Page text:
As promised, here’s my newest (and belated) cartoon!
This has bothered me ever since first watching Game of Thrones (and then even more so when reading it). George R.R. Martin cannot spell.
I’m kidding, of course.
GRRM actually does a great job of making his character names (mostly) pronounceable by tweaking already familiar names, such as the ones above. There are even some names from mythology, though not common names themselves, would be recognizable, most notably Cersei (pronounced like Circe from the Odyssey) and Oberyn (very similar to Oberon from A Midsummer Night’s Dream). This hypothetical spelling test could have gone on ad infinitum, not just because of the number of weirdly spelled names but because of the sheer number of characters in the books, a lot of whom did not even make it into the TV show.
Naming fantasy characters is hard. You don’t just want to name them things like “Mary” or “Tom” because they’re too familiar. But some authors go a little too far in trying to gussy up their fantasy names, thus making them unpronounceable. X’th’meg’d might look like an awesome name for a goblin warrior or an alien species, but your readers won’t know how to pronounce it, let alone spell it. If they’re anything like me, they’ll probably just start calling them “X” in your head.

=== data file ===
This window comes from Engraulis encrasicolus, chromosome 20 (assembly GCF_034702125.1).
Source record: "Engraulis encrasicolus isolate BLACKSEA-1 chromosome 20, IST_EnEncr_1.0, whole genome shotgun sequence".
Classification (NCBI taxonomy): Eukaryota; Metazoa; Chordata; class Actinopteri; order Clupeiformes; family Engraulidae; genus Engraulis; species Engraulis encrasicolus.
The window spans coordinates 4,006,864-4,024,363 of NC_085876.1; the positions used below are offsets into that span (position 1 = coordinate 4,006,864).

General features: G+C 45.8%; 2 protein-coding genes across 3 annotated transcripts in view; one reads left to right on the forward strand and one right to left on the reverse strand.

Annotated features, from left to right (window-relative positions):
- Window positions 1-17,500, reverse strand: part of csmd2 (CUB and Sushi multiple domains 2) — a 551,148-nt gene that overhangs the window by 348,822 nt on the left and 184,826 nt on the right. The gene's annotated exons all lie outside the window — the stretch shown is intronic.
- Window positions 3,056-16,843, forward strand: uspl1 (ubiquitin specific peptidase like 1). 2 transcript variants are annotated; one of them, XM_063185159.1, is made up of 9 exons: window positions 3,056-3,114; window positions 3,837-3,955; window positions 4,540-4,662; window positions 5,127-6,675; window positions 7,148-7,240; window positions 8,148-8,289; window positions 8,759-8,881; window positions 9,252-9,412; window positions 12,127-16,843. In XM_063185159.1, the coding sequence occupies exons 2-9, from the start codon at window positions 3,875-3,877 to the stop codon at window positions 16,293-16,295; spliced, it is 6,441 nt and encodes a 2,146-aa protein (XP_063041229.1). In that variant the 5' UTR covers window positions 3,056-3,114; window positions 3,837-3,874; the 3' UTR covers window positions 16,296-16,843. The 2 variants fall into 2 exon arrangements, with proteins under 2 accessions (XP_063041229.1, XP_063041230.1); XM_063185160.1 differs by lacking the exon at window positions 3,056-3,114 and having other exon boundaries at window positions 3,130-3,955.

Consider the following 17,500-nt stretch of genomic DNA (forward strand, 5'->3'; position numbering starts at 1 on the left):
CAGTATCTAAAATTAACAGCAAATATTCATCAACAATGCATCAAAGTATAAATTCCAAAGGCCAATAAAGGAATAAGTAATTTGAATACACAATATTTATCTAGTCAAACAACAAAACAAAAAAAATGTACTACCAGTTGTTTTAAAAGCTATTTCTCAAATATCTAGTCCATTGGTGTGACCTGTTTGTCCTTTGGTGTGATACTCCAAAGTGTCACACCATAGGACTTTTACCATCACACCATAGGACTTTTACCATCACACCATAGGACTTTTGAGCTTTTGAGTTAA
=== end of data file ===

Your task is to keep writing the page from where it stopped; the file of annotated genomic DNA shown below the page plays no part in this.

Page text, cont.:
Take a character from the Harry Potter series, for starters: Hermione. Yes, it’s a real name, both in mythology and in real life. [[It’s actually a much more common name in Britain than here in the States, where it’s almost unknown (as is Neville). Check the credits for any British movie or TV show if you don’t believe me. Not sure, but I think there’s even a Hermione in the crew of one of the Harry Potter movies…]] Anyway, J.K. Rowling said she receiving so many letters and questions about how to pronounce Hermione’s name that she actually put the pronunciation of it in Goblet of Fire. (For those without an encyclopedic knowledge of Harry Potter, it’s in Chapter 23: The Yule Ball. She teaches Viktor Krum how to say it right. In Viktor’s defense, I also pronounced it Hermy-own until that point. Same with Hagrid (Hay-grid = wrong) and Dobby (Doh-bee = also wrong).
I’m not saying GRRM’s system is flawless. Because the names are often too similar to the real thing, people can often mishear them. This can lead to friends ignoring other friends’ incorrect pronunciation so they don’t make those friends feel stupid or ignorant, or they can point it out and be a a total spelling jerk. Sigh.
Obligatory Copyright Notice: All characters and books belong to George R.R. Martin and his publisher. The artwork is mine. Please don’t steal it without citing it!